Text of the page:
Hanmer Articles Mars Voyage

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Voyage to “Mars” – Martian analogues in the Canyon Scablands (WA)

by: Simon Hanmer

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The notion of “channels” on Mars has fascinated mankind for centuries, including Percival Lovell in the early 20th Century who was convinced he could see purpose-built artificial “canals” on Mars that were used to irrigate seasonal vegetation. While Lovell was dead wrong on all counts, planetary scientists were nonetheless surprised, as late as the 1970s, when the first orbital probes around the red planet showed just how dry and barren Mars really is. Nonetheless, it turns out that there are many natural channels of all shapes and sizes on Mars, attributed to a variety of geological origins in more hypotheses than you can shake at stick at. This can get very confusing if you just read about it : each proponent is adamant that their hypothesis is the right one. So, I decided to go to “Mars” and see for myself. Since there are several kinds of channels, let’s be clear on what I went to investigate, and we can start by looking at what I was not looking for.
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On the one hand, this is the Mariner Valley : the largest valley network in the Solar System. 45 years after its discovery, planetary geologists are still arguing about how exactly it initiated. The major problem is that it has been over-deepened and over-widened so much that its origins are obscured, so I wanted to steer clear of this kind of feature.
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On the other hand, long, skinny rifts like these have a very special origin that most planetary scientists agree has something to do with some form of collapse due to volume loss just beneath the surface. The debates revolve around what might cause that volume loss. The problem is that since the causal agency is buried, we can’t see it or investigate it directly, so I struck these off my list too.
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What I wanted to investigate is the variety of channels referred to as “Outwash Channels”, most of which occur north and east of the Mariner Valley and east of the Tharsis Uplift – seen here in the digital elevation map of Mars. NB : I will also refer to Ma’adim Vallis, located south of Elysium Mons and west of Tharsis. Red is high ground and blue is low ground.
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As we zoom in we can we can see two of the principal Outwash Channels : Kasei Valles (left) and Ares Vallis (right : respectively Japanese and Latin names for the planet Mars). Why are they called “outflow” channels ? Because they appear to relate genetically to catastrophic floodwaters flowing out from the Mariner Valley during Mars’ early history (I’ll explain that later). So, what are the characteristic features of outwash channels on Mars? Well, first - if you remember that the Mariner Valley extends the equivalent distance from Vancouver to Halifax - you can see that these are very large features. They can be 1000s of km long, and 10s of km wide.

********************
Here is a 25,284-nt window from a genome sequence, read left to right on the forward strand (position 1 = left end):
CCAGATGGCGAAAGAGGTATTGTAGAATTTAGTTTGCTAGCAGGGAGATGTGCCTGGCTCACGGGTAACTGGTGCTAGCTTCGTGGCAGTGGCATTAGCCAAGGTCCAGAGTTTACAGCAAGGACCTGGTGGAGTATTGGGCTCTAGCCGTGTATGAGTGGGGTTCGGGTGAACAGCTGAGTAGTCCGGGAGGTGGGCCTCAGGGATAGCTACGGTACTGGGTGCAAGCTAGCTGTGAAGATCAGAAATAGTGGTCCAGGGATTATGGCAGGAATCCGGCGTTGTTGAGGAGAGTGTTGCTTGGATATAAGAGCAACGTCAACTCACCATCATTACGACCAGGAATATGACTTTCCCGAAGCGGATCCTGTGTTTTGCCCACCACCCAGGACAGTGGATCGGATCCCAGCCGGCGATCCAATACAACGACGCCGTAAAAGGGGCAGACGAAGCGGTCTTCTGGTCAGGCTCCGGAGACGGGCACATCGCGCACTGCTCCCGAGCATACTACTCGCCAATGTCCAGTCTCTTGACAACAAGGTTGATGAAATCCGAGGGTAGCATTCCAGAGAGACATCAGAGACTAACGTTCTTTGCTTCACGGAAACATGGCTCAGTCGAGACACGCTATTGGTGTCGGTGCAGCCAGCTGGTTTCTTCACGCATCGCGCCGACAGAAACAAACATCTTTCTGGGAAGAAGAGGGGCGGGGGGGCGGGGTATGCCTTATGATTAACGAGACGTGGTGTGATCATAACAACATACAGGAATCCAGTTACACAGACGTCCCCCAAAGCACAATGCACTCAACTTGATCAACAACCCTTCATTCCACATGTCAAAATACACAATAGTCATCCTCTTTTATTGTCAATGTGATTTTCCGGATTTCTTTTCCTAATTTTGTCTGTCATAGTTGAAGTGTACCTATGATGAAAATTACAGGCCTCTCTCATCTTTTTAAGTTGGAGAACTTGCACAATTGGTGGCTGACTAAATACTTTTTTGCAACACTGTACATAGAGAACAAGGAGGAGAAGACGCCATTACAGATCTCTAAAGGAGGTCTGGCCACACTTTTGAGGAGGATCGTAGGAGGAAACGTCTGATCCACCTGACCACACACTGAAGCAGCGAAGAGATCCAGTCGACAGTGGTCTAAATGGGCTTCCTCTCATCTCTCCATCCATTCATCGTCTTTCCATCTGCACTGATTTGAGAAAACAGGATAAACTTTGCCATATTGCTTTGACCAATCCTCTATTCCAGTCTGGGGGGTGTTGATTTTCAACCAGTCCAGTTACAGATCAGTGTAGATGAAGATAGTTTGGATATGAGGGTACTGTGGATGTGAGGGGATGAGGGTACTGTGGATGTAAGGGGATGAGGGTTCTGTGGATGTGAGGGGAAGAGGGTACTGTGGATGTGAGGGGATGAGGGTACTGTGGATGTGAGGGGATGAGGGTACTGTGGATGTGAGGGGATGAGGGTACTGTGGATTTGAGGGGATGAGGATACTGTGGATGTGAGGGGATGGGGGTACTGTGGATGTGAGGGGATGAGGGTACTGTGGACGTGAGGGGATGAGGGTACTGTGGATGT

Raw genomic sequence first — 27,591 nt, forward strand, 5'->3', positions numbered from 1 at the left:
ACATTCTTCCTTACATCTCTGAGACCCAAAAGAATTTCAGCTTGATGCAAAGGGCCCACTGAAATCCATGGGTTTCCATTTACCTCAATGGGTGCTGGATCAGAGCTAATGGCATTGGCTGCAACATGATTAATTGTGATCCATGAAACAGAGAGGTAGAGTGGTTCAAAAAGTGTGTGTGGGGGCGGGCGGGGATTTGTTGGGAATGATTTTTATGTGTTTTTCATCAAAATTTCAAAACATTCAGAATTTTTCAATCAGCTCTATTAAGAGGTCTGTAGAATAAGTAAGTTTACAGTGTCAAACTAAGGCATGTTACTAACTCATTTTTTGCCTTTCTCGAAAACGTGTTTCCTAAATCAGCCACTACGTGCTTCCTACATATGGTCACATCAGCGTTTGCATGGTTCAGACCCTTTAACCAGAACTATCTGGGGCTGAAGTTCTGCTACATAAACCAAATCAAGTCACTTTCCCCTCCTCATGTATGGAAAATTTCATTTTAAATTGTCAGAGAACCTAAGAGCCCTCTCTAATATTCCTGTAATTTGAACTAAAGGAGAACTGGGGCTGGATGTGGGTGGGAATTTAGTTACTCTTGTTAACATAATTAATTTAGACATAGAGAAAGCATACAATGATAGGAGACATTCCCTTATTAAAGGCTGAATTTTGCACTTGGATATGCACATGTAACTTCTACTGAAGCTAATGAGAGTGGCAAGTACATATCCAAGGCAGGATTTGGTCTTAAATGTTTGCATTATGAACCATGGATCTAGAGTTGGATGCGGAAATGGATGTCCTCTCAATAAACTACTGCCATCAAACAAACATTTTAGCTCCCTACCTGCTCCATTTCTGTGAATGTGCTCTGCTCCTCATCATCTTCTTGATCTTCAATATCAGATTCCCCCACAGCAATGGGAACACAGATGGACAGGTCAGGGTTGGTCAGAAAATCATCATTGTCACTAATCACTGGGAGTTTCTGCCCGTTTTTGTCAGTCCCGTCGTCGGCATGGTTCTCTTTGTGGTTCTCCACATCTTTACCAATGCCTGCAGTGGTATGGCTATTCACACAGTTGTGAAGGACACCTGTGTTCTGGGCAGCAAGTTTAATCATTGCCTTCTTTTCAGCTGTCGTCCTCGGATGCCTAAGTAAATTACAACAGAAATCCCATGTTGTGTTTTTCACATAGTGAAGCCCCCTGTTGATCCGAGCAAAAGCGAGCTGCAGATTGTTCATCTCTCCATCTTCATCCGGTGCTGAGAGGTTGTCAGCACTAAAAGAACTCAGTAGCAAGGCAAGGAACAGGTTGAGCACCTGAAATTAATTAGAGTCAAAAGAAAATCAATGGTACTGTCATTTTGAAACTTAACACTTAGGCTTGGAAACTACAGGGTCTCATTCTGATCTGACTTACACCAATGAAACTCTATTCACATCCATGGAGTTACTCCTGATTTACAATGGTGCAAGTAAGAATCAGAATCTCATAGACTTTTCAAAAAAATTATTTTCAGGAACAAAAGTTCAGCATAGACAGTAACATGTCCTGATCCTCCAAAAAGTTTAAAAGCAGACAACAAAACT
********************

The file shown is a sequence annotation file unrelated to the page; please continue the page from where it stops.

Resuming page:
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Ma’adim Vallis is a small example. About 700 km long, it’s mildly curvilinear (not dead straight), it has very steep sidewalls and - most importantly - it has no tributary valleys related to its formation. In short, this is not your typical river valley, which would be a system of multiple converging channels (tributaries). By the way : it emptied downstream into Gusev Crater, which is where the Spirit rover was sent by NASA.
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This steep walled, flat bottomed form - so characteristic of martian outflow channels – has even inspired space artists to offer up their visual impressions of what it would be like to be there on the ground.
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Here’s an oblique, 3D perspective image from ESA of Reull Vallis – located east of the Hellas Basin. Again, note the slightly curvilinear shape, the very steep sidewalls, the flat channel floor - and no tributary valleys. The grooves along the channel floor are likely related to later glacial activity, so ignore them for now.
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This is an overhead view directly down into a segment of one of the channels of Cerberus Fossae, SE of Elysium Mons. Again, note the vertical sidewalls and the flat channel floor, seen here with a train of late sand dunes.
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In addition to the gently curving outwash channels we’ve just looked at, there’s an entire population of very squiggly channels – like this one : Nanedi Vallis. Like the gently curving ones, they are hundreds of km long, with steep sides and flat floors – and no tributaries, but their key characteristic is their squiggly trace. At first glance you might think these are river meanders, but these are more chaotic looking than classical river bends.